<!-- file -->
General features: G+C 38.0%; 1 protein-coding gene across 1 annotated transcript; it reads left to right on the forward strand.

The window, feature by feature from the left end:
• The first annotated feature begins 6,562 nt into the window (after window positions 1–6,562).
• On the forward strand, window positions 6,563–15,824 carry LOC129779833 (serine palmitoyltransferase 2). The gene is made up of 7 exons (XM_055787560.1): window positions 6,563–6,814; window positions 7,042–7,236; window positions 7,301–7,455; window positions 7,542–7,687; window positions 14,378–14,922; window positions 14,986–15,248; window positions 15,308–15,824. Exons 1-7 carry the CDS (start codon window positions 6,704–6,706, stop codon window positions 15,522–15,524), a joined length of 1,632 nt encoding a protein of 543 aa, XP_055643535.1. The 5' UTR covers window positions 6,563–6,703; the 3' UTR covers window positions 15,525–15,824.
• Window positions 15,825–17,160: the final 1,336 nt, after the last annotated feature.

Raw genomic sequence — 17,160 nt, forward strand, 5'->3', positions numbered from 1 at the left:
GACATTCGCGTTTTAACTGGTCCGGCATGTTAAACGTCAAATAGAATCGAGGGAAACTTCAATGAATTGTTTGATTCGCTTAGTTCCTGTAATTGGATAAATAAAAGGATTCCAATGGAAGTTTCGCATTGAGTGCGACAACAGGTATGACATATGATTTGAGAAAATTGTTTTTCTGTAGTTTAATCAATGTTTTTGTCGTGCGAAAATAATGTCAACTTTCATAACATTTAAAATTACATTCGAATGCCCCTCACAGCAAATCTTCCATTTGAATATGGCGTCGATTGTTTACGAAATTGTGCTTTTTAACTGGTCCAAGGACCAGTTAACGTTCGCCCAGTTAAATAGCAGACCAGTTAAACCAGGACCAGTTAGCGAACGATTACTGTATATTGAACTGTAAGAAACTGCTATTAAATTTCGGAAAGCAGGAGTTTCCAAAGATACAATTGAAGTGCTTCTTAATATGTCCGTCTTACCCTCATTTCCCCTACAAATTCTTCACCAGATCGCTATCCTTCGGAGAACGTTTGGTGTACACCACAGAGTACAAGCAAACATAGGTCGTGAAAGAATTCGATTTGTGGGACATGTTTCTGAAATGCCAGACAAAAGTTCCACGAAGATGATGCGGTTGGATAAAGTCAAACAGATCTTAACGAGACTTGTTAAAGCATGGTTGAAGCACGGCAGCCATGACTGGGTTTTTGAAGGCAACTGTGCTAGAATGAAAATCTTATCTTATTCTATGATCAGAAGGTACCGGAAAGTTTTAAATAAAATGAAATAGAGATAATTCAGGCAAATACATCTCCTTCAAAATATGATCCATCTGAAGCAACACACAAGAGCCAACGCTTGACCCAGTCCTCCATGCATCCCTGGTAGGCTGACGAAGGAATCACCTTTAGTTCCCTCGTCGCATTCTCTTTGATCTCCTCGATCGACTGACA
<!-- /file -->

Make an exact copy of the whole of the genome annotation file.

General features: G+C 38.0%; 1 protein-coding gene across 1 annotated transcript; it reads left to right on the forward strand.

The window, feature by feature from the left end:
• The first annotated feature begins 6,562 nt into the window (after window positions 1–6,562).
• On the forward strand, window positions 6,563–15,824 carry LOC129779833 (serine palmitoyltransferase 2). The gene is made up of 7 exons (XM_055787560.1): window positions 6,563–6,814; window positions 7,042–7,236; window positions 7,301–7,455; window positions 7,542–7,687; window positions 14,378–14,922; window positions 14,986–15,248; window positions 15,308–15,824. Exons 1-7 carry the CDS (start codon window positions 6,704–6,706, stop codon window positions 15,522–15,524), a joined length of 1,632 nt encoding a protein of 543 aa, XP_055643535.1. The 5' UTR covers window positions 6,563–6,703; the 3' UTR covers window positions 15,525–15,824.
• Window positions 15,825–17,160: the final 1,336 nt, after the last annotated feature.

Raw genomic sequence — 17,160 nt, forward strand, 5'->3', positions numbered from 1 at the left:
GACATTCGCGTTTTAACTGGTCCGGCATGTTAAACGTCAAATAGAATCGAGGGAAACTTCAATGAATTGTTTGATTCGCTTAGTTCCTGTAATTGGATAAATAAAAGGATTCCAATGGAAGTTTCGCATTGAGTGCGACAACAGGTATGACATATGATTTGAGAAAATTGTTTTTCTGTAGTTTAATCAATGTTTTTGTCGTGCGAAAATAATGTCAACTTTCATAACATTTAAAATTACATTCGAATGCCCCTCACAGCAAATCTTCCATTTGAATATGGCGTCGATTGTTTACGAAATTGTGCTTTTTAACTGGTCCAAGGACCAGTTAACGTTCGCCCAGTTAAATAGCAGACCAGTTAAACCAGGACCAGTTAGCGAACGATTACTGTATATTGAACTGTAAGAAACTGCTATTAAATTTCGGAAAGCAGGAGTTTCCAAAGATACAATTGAAGTGCTTCTTAATATGTCCGTCTTACCCTCATTTCCCCTACAAATTCTTCACCAGATCGCTATCCTTCGGAGAACGTTTGGTGTACACCACAGAGTACAAGCAAACATAGGTCGTGAAAGAATTCGATTTGTGGGACATGTTTCTGAAATGCCAGACAAAAGTTCCACGAAGATGATGCGGTTGGATAAAGTCAAACAGATCTTAACGAGACTTGTTAAAGCATGGTTGAAGCACGGCAGCCATGACTGGGTTTTTGAAGGCAACTGTGCTAGAATGAAAATCTTATCTTATTCTATGATCAGAAGGTACCGGAAAGTTTTAAATAAAATGAAATAGAGATAATTCAGGCAAATACATCTCCTTCAAAATATGATCCATCTGAAGCAACACACAAGAGCCAACGCTTGACCCAGTCCTCCATGCATCCCTGGTAGGCTGACGAAGGAATCACCTTTAGTTCCCTCGTCGCATTCTCTTTGATCTCCTCGATCGACTGACA